For many people, French toast can be their go-to option for breakfast or brunch.
Think about it. The battered toast has a brown, crispy outside covering a creamy inside that you can eat with various sweet and salty toppings! Plus, it has a rich, nutty flavor thanks to the butter.
All the above reasons can prompt you to crave French toast. So, you enter the kitchen, ready to make that delicious breakfast, only to find out you’re short on butter.
Fortunately, that’s an easy problem to fix. Continue reading this article to learn how to make French toast without butter. Let’s go!
While adding butter can take your French toast to a new level, you can still make a delicious battered toast without it.
Typically, people fry French toast in butter to get that crispy, golden brown layer. Plus, browning butter adds a nutty flavor to the toast.
Aside from sizzling, you can top cooked French toast with butter for added richness.
Now, what makes butter produce that nuttiness and browning in French toast? That has to do with the amino acids and sugars found in it.
As you might know, butter is a mainly fat dairy product. However, it contains small amounts of proteins and milk sugars.
When you brown butter, carbonyl compounds in sugars react with the amino acids—a process known as the Maillard reaction. As a result, it forms new compounds that produce a delicious taste and distinctive color.
So, to make French toast without butter, you need to find substitutes to not only fry the toast in but also add value to the taste.
Oil, shortening, margarine, and ghee are all fat substitutes you can use to make butterless French toast. For a non-fat option, you can cook the battered bread in a non-stick pan.
Let’s discuss each option in further detail!
Sure, oil alone won’t add that buttery richness that some people savor. Plus, you can’t drizzle oil on toast.
However, cooking oils can provide even better crispiness.
That’s because oil doesn’t contain water or milk residues like butter. When heated, these milk solids burn fast and ruin the taste of your French toast even before it cooks well.
Conversely, most cooking oils have a high smoking point. A perk that allows you to fry food without worrying about burnt fat.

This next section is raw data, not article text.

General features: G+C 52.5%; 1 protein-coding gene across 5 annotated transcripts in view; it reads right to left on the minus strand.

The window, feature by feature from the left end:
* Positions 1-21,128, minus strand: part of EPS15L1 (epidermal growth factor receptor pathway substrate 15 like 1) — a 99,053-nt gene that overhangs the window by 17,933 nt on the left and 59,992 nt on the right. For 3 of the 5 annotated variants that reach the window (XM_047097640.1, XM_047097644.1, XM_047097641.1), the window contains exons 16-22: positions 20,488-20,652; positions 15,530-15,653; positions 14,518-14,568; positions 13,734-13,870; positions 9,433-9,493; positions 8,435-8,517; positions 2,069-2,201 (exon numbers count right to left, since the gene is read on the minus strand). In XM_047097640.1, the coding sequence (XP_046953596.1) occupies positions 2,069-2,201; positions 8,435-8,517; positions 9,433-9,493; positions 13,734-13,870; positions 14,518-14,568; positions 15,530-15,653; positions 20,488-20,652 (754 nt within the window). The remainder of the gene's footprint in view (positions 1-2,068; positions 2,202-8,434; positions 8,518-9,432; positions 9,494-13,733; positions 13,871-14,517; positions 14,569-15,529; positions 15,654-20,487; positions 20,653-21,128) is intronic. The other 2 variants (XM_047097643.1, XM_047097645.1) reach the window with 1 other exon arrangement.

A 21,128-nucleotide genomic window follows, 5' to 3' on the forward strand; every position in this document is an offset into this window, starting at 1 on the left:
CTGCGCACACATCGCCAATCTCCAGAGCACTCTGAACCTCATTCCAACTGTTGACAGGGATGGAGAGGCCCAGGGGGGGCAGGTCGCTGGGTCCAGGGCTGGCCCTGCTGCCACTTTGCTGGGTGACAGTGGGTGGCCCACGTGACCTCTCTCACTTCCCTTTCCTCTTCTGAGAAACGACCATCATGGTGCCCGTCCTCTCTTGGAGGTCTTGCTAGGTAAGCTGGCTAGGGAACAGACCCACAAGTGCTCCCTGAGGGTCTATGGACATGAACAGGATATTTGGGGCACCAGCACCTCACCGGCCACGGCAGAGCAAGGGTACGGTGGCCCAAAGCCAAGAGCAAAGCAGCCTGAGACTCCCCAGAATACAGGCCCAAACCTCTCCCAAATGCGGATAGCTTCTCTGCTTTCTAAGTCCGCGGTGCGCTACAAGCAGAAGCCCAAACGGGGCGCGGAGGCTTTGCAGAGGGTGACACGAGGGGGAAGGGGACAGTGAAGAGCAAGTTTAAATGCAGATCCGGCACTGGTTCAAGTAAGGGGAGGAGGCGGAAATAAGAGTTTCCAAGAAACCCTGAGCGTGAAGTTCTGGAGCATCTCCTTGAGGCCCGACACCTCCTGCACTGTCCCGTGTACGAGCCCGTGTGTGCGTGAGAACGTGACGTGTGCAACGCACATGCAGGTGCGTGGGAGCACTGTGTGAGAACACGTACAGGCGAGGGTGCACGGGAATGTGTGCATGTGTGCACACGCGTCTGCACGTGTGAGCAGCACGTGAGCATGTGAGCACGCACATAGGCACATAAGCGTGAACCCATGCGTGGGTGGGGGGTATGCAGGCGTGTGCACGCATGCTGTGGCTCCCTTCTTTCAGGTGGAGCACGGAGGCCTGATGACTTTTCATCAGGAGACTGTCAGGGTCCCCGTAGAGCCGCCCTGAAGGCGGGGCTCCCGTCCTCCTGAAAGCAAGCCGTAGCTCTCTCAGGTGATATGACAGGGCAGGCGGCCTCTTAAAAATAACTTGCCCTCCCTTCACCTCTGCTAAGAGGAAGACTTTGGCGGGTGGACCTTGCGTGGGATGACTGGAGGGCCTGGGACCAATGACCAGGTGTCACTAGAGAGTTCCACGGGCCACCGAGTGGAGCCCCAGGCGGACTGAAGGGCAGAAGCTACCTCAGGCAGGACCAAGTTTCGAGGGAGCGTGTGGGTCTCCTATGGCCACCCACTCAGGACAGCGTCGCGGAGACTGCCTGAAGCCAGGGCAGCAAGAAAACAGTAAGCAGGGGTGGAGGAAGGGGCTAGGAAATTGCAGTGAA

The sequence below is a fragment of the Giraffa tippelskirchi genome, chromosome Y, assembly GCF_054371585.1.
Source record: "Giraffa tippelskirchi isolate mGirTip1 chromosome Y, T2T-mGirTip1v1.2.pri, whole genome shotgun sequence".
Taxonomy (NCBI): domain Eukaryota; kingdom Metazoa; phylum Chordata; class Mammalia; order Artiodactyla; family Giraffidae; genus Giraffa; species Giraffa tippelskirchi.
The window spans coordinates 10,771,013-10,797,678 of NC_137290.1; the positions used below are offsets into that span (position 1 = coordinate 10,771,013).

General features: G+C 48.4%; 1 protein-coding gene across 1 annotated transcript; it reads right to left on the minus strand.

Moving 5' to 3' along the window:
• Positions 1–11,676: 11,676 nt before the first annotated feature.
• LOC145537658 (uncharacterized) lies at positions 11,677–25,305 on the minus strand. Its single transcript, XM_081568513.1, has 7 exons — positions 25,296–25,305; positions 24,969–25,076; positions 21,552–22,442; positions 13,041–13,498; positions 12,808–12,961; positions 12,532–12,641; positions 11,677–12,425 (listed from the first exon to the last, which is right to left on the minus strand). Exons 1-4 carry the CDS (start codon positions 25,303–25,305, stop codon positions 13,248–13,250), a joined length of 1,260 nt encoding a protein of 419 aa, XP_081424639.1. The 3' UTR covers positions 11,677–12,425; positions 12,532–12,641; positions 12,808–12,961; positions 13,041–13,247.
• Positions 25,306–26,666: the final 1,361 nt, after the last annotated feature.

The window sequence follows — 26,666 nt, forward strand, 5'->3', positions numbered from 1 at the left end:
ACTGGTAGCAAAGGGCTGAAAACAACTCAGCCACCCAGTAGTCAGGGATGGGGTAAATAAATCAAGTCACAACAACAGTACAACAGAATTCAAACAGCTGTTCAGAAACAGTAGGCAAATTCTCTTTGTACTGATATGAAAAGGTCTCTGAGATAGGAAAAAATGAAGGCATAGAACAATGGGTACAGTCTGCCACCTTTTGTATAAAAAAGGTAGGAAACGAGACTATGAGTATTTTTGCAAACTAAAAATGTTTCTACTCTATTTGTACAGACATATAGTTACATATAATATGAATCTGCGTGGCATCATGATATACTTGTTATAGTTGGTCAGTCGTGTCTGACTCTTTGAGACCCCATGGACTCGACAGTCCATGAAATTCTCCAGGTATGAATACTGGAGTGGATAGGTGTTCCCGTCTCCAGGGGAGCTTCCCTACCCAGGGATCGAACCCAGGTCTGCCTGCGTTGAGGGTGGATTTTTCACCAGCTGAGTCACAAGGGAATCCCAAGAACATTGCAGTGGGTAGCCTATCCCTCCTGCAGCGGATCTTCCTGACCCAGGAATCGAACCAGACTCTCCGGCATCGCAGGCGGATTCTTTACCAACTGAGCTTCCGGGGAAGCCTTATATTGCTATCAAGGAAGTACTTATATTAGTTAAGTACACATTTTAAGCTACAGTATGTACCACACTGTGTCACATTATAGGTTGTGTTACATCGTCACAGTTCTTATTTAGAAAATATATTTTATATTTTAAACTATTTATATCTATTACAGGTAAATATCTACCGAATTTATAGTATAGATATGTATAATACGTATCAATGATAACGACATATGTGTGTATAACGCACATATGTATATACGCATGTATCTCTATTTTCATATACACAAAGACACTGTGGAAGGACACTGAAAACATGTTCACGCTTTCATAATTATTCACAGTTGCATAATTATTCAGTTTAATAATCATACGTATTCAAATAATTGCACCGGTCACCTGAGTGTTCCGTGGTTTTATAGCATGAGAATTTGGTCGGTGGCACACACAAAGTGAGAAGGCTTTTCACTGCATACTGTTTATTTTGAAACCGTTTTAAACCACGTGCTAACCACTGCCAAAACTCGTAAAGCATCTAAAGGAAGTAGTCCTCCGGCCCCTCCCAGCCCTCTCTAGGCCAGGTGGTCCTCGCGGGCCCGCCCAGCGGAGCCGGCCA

To narrow down the endless options, opt for healthy oils that can add a nutty flavor to the fried toast—if that’s your preference.
Oils are either saturated or unsaturated fats. The long debate over which fat type is healthier never ceases.
Generally, liquid oils contain a high amount of unsaturated fats. These fatty acids can help reduce inflammation, lower bad cholesterol, and help you absorb some essential vitamins—all of which can boost your heart health!
Examples of unsaturated oils to use when making French toast include:
- Refined avocado oil (for a higher smoking point)
- Nut oils, like refined sesame oil, macadamia, and peanut oil for a nutty tang and aroma.
- Canola oil (if you want a flavorless option).
Conversely, saturated fats are solid at room temperature, and you’ll mostly find them in animal products. Only a few plant-based oils, like coconut and palm, are mainly saturated.
For decades, saturated fats have been considered unhealthy; however, moderation is key.
The saturated fat you get from a greasy burger isn’t the same as grass-fed butter or coconut oil. In fact, coconut oil is full of nutrients and can provide your body with many health benefits.
Plus, refined coconut oil has a high smoking point, making it a great choice to crisp French toast.
Unlike butter, shortening is 100% fat. That’s what makes it non-spreadable at room temperature and gives it a high smoking point.